I believe we raise our kids to obey their parents not for the sake of Mom and Dad, but so that they learn how to obey God. That’s a tall order to fill, but I’ve found one way to go about this is to treat my children how God treats me. So as I walked to my daughter, I thought about times God has told me to do or not do something, and I’ve deliberately disobeyed Him. He’s always gentle with me, and even when my decisions landed me in grave danger, He’s rescued me from harm and was still gentle with me. In other words, He extends grace. A lot.

So I did the same.

I walked over to Chloe and leaned over the playpen. In a quiet but firm voice, I said: Chloe, just because Mommy can’t see you doesn’t make it right to do what is wrong.

The look on her face? Guilt.

She turned and walked away from me. I got on one knee, opened my arms wide with a tender smile, and called her name. She peeked over her shoulder, wondering if she was in trouble. But when she saw my face, she froze.

“Come here,” I said.

She walked into my embrace. I kissed her hair and whispered in her ear. I don’t want you playing with the blinds, alright? and I followed with another kiss. It’s been a few days, and she hasn’t touched them at all.

Everything has a time and a place. There are occasions for timeouts. There are times to spend in their rooms. But there are also times for gentle correction.

I love how God treats us with grace so we never fear coming to Him, no matter what we’ve done. And I love that He taught me such an important lesson for every parent:

If my kids are scared of me, they’re going to run to somebody else for comfort–and there are plenty of hungry wolves in the world, waiting to devour my children.


#18: Secrets

Child sex predators are known for using cliche lines to cover up their evil. They say things like:

“Can you keep a secret?”

“Make sure you don’t tell anyone about this. It’s our secret.”

“I’ll make you or someone you love  hurt if you tell.”

“I’ll kill you or someone you love if you tell anyone.”

Sometimes the word “secret” is directly used, and sometimes it’s implied.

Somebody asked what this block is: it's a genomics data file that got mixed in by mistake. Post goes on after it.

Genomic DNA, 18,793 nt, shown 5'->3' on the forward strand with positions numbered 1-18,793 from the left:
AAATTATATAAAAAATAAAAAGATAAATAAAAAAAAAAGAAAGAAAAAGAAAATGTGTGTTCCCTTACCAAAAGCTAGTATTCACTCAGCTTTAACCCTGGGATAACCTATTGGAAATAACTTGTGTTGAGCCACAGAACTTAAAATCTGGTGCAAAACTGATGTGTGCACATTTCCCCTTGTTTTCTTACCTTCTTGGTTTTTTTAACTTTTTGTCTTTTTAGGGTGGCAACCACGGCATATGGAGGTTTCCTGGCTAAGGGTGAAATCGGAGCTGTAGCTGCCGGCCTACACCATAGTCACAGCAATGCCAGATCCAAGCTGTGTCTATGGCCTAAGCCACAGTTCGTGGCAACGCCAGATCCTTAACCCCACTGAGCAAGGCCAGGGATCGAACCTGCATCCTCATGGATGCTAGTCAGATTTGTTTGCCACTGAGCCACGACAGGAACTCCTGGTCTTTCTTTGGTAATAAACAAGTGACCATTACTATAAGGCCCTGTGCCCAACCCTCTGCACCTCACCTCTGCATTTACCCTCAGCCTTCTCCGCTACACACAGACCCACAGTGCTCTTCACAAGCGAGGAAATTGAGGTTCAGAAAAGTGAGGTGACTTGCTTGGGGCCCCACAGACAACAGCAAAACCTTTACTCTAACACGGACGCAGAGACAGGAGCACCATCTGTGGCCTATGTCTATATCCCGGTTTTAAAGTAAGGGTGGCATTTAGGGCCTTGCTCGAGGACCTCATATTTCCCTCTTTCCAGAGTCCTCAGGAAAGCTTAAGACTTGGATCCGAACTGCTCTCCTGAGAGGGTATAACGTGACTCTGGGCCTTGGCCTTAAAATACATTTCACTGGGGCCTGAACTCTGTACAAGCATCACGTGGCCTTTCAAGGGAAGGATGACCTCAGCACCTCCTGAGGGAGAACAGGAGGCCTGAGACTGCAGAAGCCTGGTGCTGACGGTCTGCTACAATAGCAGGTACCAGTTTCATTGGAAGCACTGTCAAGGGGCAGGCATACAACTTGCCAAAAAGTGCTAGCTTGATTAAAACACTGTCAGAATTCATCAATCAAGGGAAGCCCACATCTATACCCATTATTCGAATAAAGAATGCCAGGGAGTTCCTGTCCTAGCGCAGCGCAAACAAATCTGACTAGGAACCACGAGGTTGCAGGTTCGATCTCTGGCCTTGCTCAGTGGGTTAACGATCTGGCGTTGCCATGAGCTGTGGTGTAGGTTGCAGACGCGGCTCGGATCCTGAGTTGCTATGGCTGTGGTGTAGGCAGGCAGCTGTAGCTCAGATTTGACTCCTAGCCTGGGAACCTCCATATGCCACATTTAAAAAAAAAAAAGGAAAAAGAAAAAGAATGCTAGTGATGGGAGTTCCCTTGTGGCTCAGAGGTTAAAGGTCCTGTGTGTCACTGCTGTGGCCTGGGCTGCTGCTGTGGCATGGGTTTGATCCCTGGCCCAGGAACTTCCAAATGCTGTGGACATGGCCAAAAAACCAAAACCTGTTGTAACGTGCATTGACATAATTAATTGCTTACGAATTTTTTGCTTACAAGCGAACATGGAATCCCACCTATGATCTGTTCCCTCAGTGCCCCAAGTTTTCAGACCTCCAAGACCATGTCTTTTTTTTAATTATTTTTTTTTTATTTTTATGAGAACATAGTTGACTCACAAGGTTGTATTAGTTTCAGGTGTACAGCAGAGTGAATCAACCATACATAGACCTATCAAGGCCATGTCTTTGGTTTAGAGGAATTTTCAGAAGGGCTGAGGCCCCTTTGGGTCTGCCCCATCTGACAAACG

Naturally, my husband and I took the word “secret” out of our family vocabulary. We’ve substituted it with the word “surprise.” So when we go shopping for presents, we’ll tell our girls, “Don’t tell Daddy/Mommy/ Sissy. It’s a surprise.”

“Surprise” means the person we’re keeping the knowledge from will know in the near future, and surprises are (hopefully) something that person will like. Surprises are fun and light.

Secrets, in contrast, are dark and heavy. Especially “secrets” that are forced upon a child by a perverted sex predator.

Child sex abuse happens far too often. (One incident is one too many.) It can happen to anyone, from pro-ball player R.A. Dickey to rap star Lecrae to the girl writing this post.

We are raising our kids to come to us whenever someone wants to share a “secret” with them. The day will come when they report a classmate who wants to share something cute and innocent, and then we’ll have another conversation about it. But at this age, I want them to know secrets are bad, and that secrets that might get someone hurt are the most important ones to share.

I got this idea from God Made All of Me.


#17: Go Ahead and Do It.


Most of us have heard the Adam and Eve story so many times we skim the details.

But the story of sin’s origin into the human race is critical to understanding the origin of sin in our own lives.

In Genesis 2 God tells Adam not to eat of the tree of the knowledge of good and evil, because if he does, he will die.

One chapter, one mate, and one serpent later, he’s chowing on the fruit. What happened?

When the serpent talked with Eve, she told him what the rules were–even adding in that she couldn’t touch the fruit.

But the serpent responds: “You will not surely die” (Gen. 3:4). Why Eve took a bite is for another day, but this post is about Adam.

Eve takes some of the fruit to Adam. He sees that she had eaten some and wasn’t dead. He likely doubted that God had spoken the truth, so he gave in and ate some, too.

And this is how the enemy gets us (or at least me): He says, “That (insert sin here) won’t offend God. Look at her; she’s getting away with it. So is he. And him, too. Nothing’s happening to them.”


He caters to our impatience, and we forget that crucial and implied-but-left-out yet.

When God says there will be a consequence for something, sometimes it won’t happen immediately. In fact, consequences often take a while to come to fruition.

God wants what’s best for you, so don’t look at others who seem happy in their sin hoping for a free pass.

Don’t. Touch. The. Fruit.